Obstructive Sleep Apnea: How Can A Dentist Help You?

If your primary doctor diagnoses you with obstructive sleep apnea, you'll need to receive the right treatment to protect your health. One of the specialists you can see for treatment is a dentist. Although obstructive sleep apnea is a sleep disorder or condition, it can affect your dental health over time. Here's how obstructive sleep apnea affects your dental health and what a dentist can do to help you treat it.

How Does Obstructive Sleep Apnea Affect You?

Sleep apnea develops when the tissues in your throat collapse and prevent oxygen from reaching your lungs. In order to keep your airways open, your jaw may instinctively close or clamp down. Over time, the clamping of your jaw causes a host of dental problems, including joint pain

Your lower jaw relies on two small hinge joints to open and close. Although the joints are strong, they can wear down from overuse. The wear and tear eventually causes temporomandibular joint disorder, or TMJ. TMJ doesn't relieve itself without the appropriate dental treatment. In most cases, temporomandibular joint disorder can become worse or lead to other dental issues, including cracked teeth and headaches.

You can find some relief from your condition by seeing a dentist for care. 

How Can a Dentist Help You?

A dentist will generally examine your teeth and jaw to see how much damage they sustained from your sleep disorder and TMJ. If your teeth crowns appear damaged from your ordeal, a dentist will repair them. In order to treat your TMJ disorder, a dentist will need to address your obstructive sleep apnea problem.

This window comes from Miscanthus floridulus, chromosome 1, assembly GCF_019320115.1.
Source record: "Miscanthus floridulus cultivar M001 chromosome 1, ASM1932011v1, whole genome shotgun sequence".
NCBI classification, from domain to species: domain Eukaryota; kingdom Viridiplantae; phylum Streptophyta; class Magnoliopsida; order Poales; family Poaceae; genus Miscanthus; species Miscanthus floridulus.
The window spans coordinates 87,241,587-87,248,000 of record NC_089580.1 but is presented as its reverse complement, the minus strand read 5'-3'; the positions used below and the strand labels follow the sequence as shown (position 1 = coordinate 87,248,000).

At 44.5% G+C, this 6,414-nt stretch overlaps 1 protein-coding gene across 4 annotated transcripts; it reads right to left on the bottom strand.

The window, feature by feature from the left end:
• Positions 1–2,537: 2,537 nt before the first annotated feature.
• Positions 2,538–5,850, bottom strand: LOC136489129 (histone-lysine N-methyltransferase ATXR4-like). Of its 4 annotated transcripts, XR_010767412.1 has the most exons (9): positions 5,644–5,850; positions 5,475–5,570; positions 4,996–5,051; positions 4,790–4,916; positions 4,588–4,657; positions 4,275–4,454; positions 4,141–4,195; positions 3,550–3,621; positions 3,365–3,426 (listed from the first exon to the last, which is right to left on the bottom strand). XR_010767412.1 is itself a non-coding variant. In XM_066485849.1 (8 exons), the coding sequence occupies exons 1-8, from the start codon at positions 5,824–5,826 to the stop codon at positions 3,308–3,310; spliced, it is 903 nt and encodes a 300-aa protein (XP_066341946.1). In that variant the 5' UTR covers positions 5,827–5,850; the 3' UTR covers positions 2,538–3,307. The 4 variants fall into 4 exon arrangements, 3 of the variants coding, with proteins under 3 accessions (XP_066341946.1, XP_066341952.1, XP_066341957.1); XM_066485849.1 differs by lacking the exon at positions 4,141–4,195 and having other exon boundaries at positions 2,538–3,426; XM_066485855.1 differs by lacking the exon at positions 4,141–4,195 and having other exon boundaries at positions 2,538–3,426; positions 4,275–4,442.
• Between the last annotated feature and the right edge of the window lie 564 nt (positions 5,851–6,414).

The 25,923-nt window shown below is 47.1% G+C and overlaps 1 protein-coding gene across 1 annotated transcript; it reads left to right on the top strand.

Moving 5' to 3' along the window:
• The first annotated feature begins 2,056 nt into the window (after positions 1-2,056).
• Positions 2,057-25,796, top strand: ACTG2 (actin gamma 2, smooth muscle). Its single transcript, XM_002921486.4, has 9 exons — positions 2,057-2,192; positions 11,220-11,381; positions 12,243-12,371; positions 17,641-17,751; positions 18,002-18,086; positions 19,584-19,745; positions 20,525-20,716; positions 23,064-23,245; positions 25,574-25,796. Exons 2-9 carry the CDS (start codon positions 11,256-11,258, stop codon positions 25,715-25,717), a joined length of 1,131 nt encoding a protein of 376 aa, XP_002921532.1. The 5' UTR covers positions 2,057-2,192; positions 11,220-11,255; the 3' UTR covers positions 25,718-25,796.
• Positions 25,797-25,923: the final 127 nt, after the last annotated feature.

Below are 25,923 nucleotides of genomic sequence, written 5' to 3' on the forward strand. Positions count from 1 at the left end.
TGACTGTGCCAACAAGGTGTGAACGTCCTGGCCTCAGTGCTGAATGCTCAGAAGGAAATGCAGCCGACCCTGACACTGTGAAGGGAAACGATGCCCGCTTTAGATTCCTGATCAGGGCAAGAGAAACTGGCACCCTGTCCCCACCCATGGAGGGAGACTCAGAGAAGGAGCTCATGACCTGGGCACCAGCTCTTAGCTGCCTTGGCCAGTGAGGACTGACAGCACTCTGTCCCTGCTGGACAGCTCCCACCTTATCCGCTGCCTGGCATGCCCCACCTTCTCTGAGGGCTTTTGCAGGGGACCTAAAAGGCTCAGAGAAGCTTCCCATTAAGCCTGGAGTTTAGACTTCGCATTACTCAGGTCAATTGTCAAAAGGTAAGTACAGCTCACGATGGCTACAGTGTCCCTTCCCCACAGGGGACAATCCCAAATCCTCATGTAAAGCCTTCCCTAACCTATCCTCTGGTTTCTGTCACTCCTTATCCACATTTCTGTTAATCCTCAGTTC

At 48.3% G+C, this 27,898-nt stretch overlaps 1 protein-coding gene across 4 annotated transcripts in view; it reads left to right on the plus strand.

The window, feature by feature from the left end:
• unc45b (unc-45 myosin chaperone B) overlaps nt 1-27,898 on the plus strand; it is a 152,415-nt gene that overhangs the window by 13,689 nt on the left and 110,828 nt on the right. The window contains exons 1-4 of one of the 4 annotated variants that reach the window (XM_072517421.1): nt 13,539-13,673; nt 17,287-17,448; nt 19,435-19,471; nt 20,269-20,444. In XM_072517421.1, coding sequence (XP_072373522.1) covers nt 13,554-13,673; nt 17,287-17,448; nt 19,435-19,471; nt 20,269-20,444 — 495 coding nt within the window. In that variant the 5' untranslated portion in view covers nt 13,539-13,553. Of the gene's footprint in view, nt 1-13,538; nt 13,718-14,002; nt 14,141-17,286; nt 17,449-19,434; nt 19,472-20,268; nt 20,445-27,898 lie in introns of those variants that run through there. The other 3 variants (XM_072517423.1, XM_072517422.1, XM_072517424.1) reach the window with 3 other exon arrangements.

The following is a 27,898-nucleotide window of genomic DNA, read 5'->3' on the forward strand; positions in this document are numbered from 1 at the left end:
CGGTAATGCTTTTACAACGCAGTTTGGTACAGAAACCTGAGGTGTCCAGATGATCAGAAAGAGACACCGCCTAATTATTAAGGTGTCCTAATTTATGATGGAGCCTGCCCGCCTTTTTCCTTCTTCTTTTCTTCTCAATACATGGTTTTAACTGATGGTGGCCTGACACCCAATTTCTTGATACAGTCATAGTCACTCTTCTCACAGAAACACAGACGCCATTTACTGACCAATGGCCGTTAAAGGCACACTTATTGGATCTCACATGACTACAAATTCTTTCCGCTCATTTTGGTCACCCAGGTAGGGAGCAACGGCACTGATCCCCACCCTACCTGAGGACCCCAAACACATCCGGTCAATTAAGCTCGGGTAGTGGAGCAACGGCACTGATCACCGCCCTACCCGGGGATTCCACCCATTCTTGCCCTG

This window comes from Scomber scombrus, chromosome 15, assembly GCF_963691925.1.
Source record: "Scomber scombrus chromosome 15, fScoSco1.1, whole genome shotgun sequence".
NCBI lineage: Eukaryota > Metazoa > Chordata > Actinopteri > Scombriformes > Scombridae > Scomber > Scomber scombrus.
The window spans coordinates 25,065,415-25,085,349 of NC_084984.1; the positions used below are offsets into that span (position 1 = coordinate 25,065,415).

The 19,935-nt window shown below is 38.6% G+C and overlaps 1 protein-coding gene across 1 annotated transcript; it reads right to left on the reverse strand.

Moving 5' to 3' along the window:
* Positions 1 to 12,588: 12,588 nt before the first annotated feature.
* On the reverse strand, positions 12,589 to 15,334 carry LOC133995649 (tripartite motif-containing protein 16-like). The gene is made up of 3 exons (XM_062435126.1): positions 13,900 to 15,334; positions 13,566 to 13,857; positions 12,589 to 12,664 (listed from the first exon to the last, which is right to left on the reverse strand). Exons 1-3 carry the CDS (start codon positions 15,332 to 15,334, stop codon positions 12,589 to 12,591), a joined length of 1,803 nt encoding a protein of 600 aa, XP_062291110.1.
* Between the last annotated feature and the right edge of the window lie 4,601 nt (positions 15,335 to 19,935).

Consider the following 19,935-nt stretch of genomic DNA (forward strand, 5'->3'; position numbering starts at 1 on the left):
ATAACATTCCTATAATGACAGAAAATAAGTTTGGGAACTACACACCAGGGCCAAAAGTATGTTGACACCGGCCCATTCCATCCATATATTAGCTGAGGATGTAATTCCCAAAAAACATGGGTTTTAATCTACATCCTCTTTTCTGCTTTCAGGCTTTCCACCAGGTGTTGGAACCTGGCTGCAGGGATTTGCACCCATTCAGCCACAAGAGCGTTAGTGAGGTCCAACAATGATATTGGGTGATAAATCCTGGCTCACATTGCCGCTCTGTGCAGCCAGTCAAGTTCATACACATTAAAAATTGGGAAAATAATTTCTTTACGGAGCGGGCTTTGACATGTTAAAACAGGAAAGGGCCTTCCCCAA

You may need to wear an oral appliance at night. The appliance is designed to reposition your lower jaw so that it stays relaxed during the night. The sleep apnea appliance also keeps your throat and nasal passages open, which allows you to breathe properly.

If the appliance doesn't solve your issues, a dentist may have you use a breathing apparatus called a CPAP machine. The device works by sending a constant flow of oxygen (air) into your lungs during the night. A dentist may also send you to a sleep center during the initial stages of your treatment. A center can monitor your breathing patterns and other vital signs to see if the machine is working properly for you. 

If you have concerns about obstructive sleep apnea or its effects on your dental health, contact a dentist for an exam and treatment today.